The House Ways and Means Committee meets today for a hearing looking at the potential revenue that could come from regulated Internet gambling. The committee will be discussing Rep. Jim McDermott’s (D-WA) proposed 'Internet Gambling Regulation and Tax Enforcement Act' that concentrates upon the revenue that might be generated from online gambling taxes. It is thought that over a five year period a legalised online gambling industry could create some 32,000 jobs and $57.5 billion in tax revenue.
However, analysts at the Competitive Enterprise Institute are urging Congress to reform the Unlawful Internet Gambling Enforcement Act (UIGEA) before doing anything else. The CEI insists that following six month delay, banks and other credit processing companies will soon be required to be in compliance with what it calls a "vague and confusing law" and the end result could be a de facto ban on Internet gambling as from June 1st, 2010.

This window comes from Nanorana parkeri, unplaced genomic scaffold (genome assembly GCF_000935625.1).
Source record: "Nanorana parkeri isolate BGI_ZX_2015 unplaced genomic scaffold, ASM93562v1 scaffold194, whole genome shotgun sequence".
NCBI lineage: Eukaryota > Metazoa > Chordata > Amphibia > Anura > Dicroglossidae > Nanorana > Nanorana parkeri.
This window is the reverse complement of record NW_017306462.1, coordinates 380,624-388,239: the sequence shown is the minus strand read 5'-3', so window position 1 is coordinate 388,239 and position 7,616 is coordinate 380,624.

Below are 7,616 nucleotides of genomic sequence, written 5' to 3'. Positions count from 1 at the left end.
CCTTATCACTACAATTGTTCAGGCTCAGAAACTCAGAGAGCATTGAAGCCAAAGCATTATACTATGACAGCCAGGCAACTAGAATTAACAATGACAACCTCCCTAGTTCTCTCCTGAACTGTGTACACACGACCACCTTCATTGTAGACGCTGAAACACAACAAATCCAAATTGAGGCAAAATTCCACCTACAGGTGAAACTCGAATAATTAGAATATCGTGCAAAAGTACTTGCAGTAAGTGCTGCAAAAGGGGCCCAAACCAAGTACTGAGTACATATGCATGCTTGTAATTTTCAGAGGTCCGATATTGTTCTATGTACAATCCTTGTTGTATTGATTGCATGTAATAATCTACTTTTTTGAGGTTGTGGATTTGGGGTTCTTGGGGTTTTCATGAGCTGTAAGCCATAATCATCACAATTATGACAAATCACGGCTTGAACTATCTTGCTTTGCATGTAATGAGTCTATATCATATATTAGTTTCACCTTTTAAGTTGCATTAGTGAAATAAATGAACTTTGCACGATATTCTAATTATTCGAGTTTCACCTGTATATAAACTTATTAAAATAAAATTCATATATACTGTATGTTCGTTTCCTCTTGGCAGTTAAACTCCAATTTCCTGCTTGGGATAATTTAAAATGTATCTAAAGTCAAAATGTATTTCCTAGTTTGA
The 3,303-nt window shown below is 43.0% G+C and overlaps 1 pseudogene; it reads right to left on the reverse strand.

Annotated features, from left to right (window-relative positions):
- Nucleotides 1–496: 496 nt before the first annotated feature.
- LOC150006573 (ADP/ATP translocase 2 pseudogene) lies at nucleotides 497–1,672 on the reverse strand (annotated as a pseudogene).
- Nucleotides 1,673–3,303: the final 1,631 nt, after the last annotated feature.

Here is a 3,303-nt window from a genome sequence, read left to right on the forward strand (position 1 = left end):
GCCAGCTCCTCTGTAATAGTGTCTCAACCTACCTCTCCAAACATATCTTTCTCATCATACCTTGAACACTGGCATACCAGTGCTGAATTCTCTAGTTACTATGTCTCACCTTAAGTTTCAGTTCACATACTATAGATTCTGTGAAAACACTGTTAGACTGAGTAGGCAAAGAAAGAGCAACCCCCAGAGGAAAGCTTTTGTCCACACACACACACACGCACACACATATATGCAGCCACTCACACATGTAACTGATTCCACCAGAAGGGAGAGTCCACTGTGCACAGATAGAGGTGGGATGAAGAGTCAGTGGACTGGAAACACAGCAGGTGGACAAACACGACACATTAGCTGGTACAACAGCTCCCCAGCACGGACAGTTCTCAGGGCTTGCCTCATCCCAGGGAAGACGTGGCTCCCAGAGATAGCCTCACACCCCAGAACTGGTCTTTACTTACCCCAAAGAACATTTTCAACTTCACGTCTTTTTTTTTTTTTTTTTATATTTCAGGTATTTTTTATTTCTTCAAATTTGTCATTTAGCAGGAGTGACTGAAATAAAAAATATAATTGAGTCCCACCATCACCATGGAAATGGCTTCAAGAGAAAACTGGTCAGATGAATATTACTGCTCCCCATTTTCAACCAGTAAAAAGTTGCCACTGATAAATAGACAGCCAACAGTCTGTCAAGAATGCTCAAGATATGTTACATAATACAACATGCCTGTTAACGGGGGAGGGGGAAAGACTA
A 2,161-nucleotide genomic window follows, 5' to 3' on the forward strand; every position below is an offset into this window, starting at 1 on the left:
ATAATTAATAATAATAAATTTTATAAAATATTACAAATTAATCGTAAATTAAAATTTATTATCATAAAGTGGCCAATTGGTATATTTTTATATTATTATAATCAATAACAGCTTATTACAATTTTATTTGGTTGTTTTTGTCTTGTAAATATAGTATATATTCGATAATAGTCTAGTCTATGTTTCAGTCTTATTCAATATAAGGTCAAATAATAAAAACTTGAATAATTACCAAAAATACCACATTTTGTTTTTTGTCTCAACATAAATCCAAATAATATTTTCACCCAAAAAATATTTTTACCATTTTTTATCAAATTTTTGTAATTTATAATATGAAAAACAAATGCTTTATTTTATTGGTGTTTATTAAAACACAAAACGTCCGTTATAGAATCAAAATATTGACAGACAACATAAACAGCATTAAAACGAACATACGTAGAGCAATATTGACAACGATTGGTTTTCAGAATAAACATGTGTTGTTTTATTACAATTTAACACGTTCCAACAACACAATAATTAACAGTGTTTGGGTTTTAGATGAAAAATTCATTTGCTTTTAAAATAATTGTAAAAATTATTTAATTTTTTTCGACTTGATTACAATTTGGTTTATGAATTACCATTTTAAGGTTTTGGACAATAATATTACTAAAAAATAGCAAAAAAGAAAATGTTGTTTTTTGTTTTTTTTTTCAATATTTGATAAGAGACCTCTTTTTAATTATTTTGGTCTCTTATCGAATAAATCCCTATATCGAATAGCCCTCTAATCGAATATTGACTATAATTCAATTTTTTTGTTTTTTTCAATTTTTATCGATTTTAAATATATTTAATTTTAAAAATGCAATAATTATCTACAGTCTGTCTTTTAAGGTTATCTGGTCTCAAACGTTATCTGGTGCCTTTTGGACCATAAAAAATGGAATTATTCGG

"The amount of money exchanged in online gambling activities is enormous, and does have the potential to generate substantial tax revenue, but that’s not why the existing law should be overturned" said CEI policy analyst Michelle Minton. "The fundamental issue is consumer choice – it is not the place of government to tell adult citizens what activities they can and cannot engage in from the privacy of their own homes. First and foremost regulators need to correct the egregious violation of individual rights that UIGEA represents. Without this correction, gambling online will simply move into the shadows where honest individual will have nowhere to turn in the event that they become victims of actual fraud".